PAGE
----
Businessman's hands working on a virtual tablet in front of a variety of digital data including world maps, diagrams, graphs and charts

The technology-enabled paraplanner

Jonathan Sandell
Group Head of Propositions, Scottish Widows
  • Paraplanners believe the tech they use can be improved via integrations, automations & tools.
  • As principal users, paraplanners want more influence over technology decisions in their firms.
  • AI is currently seen as a significant opportunity as well as a potential threat, but usage is low.

What do paraplanners want from their tech?

Paraplanning and technology go hand in hand; it’s no coincidence that both have become ever more critical parts of the advice value chain as growth in one has reinforced growth in the other. Paraplanners are invariably the principal users of technology within advice firms, with the majority using two or three platforms regularly, as well as several systems or tools.

The most popular applications are cashflow modelling tools and research tools for pensions & investments, followed by risk profilers, CRMs and automated fact finds. However, the more interesting finding is that much of this tool use still happens off-platform, where the manual rekeying of data can introduce the risk of errors. This suggests there is scope for firms to make greater use of platforms that offer integrated apps with data integrity assured by automated transfer.

Paraplanners use a range of apps but mostly off-platform

Word cloud graphic on dark tech background with orange and white text depicting words on how tech could be improved

In fact, it turns out that “better integration” is exactly what paraplanners want, these words coming out as the most popular free-text terms when we asked paraplanners exactly how the tech they use could be improved. And, given their use of a range of often unconnected systems, it is not surprising that the majority of paraplanners (64% agree, 25% neutral) believe the technology they currently use could be better. Interestingly, the proportion is higher for larger firms (71%) suggesting their tech may be in greater need of updating.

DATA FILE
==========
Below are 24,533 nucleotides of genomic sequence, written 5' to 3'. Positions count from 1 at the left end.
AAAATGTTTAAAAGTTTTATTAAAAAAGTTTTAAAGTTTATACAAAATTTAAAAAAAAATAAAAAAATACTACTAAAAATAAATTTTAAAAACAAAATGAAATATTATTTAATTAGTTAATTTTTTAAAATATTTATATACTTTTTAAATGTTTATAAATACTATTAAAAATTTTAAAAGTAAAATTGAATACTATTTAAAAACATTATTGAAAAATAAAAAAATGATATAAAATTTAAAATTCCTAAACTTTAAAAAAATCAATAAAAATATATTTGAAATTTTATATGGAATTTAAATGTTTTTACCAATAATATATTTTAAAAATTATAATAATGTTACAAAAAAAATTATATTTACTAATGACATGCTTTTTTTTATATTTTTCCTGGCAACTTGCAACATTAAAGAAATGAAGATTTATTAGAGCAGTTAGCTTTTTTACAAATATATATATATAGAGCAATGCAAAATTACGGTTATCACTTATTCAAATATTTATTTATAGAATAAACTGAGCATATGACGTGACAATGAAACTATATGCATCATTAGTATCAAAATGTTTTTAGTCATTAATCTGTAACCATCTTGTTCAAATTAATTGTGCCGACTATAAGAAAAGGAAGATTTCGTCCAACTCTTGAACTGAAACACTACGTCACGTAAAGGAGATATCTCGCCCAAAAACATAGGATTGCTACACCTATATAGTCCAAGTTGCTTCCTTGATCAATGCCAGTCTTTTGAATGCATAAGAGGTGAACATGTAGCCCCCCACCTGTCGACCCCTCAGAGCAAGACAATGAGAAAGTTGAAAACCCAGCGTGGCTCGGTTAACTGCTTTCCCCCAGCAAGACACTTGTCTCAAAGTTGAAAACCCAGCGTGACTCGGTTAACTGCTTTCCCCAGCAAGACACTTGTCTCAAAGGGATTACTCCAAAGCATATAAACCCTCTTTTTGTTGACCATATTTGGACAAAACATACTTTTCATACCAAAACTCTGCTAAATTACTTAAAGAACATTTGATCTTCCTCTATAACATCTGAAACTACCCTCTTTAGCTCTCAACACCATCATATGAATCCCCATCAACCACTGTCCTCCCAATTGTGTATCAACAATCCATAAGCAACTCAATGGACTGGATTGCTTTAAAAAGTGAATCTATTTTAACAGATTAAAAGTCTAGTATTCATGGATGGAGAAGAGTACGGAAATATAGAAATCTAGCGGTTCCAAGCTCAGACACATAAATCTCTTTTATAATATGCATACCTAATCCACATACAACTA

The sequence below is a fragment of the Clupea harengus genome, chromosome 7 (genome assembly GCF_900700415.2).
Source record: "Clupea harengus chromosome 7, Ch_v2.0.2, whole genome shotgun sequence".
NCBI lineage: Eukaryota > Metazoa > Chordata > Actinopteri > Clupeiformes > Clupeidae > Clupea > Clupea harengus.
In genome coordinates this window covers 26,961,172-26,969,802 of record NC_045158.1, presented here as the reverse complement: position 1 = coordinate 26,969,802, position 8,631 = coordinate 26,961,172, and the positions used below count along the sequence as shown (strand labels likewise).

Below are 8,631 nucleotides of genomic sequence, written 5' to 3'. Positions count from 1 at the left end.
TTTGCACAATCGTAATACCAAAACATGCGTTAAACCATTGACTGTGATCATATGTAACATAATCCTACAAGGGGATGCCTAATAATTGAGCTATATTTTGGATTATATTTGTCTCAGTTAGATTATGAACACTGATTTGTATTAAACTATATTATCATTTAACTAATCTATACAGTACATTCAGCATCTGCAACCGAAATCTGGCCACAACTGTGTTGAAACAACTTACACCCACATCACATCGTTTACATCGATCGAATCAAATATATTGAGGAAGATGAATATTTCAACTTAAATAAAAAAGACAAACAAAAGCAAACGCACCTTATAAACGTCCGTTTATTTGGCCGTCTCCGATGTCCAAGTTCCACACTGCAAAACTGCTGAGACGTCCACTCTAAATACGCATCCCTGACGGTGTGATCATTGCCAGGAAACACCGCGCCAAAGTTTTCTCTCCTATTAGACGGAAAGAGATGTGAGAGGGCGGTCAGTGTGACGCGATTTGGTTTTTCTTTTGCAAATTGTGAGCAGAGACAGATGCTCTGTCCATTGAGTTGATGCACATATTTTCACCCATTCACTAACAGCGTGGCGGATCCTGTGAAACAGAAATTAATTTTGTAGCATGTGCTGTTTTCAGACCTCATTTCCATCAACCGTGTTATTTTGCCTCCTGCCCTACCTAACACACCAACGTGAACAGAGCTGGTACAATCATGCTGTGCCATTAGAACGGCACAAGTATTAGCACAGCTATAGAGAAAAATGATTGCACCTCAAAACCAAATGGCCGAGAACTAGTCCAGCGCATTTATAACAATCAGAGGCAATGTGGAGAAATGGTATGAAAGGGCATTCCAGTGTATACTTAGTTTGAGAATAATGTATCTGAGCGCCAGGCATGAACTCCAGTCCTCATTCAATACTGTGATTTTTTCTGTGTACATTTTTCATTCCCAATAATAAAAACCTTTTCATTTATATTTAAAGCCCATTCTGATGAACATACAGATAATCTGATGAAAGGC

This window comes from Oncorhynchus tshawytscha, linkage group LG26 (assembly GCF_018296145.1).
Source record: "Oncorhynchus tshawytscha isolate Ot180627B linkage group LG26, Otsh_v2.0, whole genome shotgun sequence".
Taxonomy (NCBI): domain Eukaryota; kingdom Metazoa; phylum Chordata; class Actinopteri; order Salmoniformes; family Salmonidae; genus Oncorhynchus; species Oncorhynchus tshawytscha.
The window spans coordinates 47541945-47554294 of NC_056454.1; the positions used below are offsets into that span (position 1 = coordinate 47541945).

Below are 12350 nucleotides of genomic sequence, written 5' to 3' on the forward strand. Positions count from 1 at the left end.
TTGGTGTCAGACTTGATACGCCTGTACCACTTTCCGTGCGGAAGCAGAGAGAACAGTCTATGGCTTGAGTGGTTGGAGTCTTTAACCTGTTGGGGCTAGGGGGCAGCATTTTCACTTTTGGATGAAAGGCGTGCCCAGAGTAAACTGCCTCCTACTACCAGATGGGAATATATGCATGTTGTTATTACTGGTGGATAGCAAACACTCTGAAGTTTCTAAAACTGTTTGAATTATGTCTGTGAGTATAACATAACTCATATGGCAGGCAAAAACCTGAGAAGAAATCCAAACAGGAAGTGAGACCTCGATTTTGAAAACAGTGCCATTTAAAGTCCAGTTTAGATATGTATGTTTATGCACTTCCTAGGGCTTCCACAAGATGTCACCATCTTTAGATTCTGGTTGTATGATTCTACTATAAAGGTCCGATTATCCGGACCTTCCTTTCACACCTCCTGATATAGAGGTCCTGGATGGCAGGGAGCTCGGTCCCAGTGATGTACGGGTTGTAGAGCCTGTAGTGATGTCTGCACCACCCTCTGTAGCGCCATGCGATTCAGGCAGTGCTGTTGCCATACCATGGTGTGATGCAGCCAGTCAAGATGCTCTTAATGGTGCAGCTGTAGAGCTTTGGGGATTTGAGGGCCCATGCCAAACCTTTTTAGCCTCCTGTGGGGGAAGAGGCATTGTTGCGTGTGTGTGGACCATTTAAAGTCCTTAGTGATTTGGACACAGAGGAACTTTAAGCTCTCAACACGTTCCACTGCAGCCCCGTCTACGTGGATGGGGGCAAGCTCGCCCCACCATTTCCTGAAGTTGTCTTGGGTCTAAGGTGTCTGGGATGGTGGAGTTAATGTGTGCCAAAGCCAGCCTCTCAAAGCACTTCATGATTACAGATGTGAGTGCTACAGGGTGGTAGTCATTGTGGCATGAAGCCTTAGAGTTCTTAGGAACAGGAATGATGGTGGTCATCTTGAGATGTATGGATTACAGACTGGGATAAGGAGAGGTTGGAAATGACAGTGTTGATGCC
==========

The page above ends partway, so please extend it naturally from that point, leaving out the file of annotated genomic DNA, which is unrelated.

Large 91% statistic block

However, the decision on whether to bring in new technology is one area where paraplanners feel they are being short changed. While 91% of paraplanners would like a say on tech decisions, only 9% have direct influence while a further 55% feel they have some measure of direct influence. This is a material mismatch given paraplanners are not only the main users of technology, but also, invariably, the technical experts on the calculations and outcomes that tools are trying to achieve. Paraplanners report that cost continues to be the top barrier to investing in new tech (68%), but in large firms this is also felt to be complicated by resistance to change and the fact that decisions are often taken on a group basis by one individual.

Influence over technology being used

Usefulness of AI in the paraplanner role

Perception of AI’s impact on paraplanning

Artificial Intelligence: An opportunity… and a threat?

Artificial intelligence has been a big talking point since the release of generative AI tools like ChatGPT. Despite some concerns over job security, AI has mostly been talked up for its promise of making advice firms more efficient. But what do Paraplanners think? The short answer is: the jury’s out.

While awareness is high – 89% of paraplanners have heard of AI tools – usage is low with only 1 in 10 reporting they have used AI tools in their roles. Although, for younger paraplanners under 30, that proportion doubles to 2 in 10.

Our survey reveals that 42% of paraplanners believe AI will be useful in their role, while 40% are neutral. Similarly, most paraplanners (54%) feel AI is both an opportunity and a threat. These results are most likely a reflection of both the current lack of direct exposure to AI and its early stage of development. Use cases and dedicated AI tools have yet to be developed for the financial industry.

Encouragingly, when paraplanners get their hands on AI tools they become significantly more positive on their value. An overwhelming 92% of paraplanners who have used AI tools believe they will be useful in the paraplanner role.

The development of industry-specific AI-use cases and tools will take time. In the meantime, paraplanners are firmly on the fence. 71% of paraplanners believe AI needs to undergo further development and testing, while 54% believe that AI may need regulation, before it allows them to add value. This scepticism is consistent with the fact that while AI tools offer great promise, they are not infallible; they produce credible answers based on patterns learned from large language models. As such, they can be prone to errors and limits in their application to individual cases. This also helps to explain why AI is unlikely to replace paraplanners anytime soon.


I think AI will ultimately allow paraplanners to fast-track lower-value aspects of their role.

Paraplanners are telling the industry they want the technologies they use to be better integrated. Fortunately, improved integration and connectivity have been key priorities within our platform development roadmap. We recently added a range of data integrations with CRM systems for bulk valuations, for example, and we are building out our App store with market-leading tools like EVPro and Voyant.

I think AI will ultimately allow paraplanners to fast-track lower-value aspects of their role. By adding their deep understanding of client needs and objectives, alongside their product and technical knowledge, paraplanners will be freed up to re-focus on higher value activities, cementing their position as the vital human link between technology and clients.